Apple unveiled a two-step verification option for iCloud accounts now also extends to iCloud backups, preventing attackers who know the target’s password from installing the target’s backup on a new device.
The move released via an email sent on Tuesday to all users who are already using two-step verification to protect their Apple ID. The recipients ended up directed toward the Two-Step Verification FAQ page for additional information.
If the two-step verification feature has been enabled, the second verification factor — the 4-digit verification code sent to the user’s phone — has to be entered when signing in to My Apple ID; in to iCloud; making an iTunes, iBooks, or App Store purchase from a new device; and when getting Apple ID related support from Apple.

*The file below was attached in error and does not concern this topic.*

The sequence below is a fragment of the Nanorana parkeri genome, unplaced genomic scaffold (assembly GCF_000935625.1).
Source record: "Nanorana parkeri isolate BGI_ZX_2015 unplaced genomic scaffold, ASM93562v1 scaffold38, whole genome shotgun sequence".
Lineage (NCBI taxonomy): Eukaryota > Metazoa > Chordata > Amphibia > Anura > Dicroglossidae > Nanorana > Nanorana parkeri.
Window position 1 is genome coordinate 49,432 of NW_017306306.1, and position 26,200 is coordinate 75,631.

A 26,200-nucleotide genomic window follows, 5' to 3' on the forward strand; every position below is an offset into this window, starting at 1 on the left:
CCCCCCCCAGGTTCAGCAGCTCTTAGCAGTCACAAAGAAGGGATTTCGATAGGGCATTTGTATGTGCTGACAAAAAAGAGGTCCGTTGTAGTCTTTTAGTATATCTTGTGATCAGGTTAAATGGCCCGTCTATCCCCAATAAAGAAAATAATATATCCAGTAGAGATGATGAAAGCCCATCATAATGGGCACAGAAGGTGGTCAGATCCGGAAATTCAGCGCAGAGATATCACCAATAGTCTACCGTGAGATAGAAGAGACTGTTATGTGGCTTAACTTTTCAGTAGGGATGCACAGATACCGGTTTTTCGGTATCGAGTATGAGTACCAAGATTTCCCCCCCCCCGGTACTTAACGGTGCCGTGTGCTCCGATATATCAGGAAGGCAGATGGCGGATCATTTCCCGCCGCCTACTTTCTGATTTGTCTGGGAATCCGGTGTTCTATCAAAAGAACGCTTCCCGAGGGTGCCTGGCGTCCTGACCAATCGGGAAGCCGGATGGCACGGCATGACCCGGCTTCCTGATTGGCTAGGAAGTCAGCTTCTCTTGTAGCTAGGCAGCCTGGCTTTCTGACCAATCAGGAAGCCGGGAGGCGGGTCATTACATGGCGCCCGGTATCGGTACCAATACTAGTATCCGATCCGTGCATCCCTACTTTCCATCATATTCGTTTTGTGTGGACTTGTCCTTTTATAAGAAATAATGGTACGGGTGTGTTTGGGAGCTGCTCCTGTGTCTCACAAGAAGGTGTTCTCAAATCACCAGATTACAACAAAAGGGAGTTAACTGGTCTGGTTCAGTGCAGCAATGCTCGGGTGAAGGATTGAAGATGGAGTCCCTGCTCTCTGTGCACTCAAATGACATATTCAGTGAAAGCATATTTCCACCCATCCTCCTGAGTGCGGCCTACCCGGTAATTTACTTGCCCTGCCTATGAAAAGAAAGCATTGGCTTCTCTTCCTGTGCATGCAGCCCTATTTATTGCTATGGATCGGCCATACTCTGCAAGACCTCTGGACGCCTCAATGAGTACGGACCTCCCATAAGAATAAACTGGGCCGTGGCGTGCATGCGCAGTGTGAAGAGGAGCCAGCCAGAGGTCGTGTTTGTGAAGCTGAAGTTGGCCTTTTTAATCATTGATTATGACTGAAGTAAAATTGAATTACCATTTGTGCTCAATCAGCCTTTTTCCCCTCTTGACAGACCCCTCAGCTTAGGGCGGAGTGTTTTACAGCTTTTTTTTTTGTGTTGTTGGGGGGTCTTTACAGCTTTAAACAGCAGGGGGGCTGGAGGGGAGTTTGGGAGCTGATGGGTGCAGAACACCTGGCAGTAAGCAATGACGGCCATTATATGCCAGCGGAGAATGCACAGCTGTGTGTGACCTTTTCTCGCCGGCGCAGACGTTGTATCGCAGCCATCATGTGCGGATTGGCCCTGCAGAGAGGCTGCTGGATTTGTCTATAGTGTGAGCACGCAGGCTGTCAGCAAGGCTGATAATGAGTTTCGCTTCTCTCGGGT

The change was the result of recent leak of photos of celebrities.
A few days after the hacks became public, Apple said iCloud itself did not suffer a hack attack. It now appears the leaked photos ended up stolen by attackers who guessed or brute forced the victim’s Apple account passwords, or have social engineered or tricked the victims into revealing the passwords.
At the time, Apple advised users to use strong passwords and to enable two-step verification.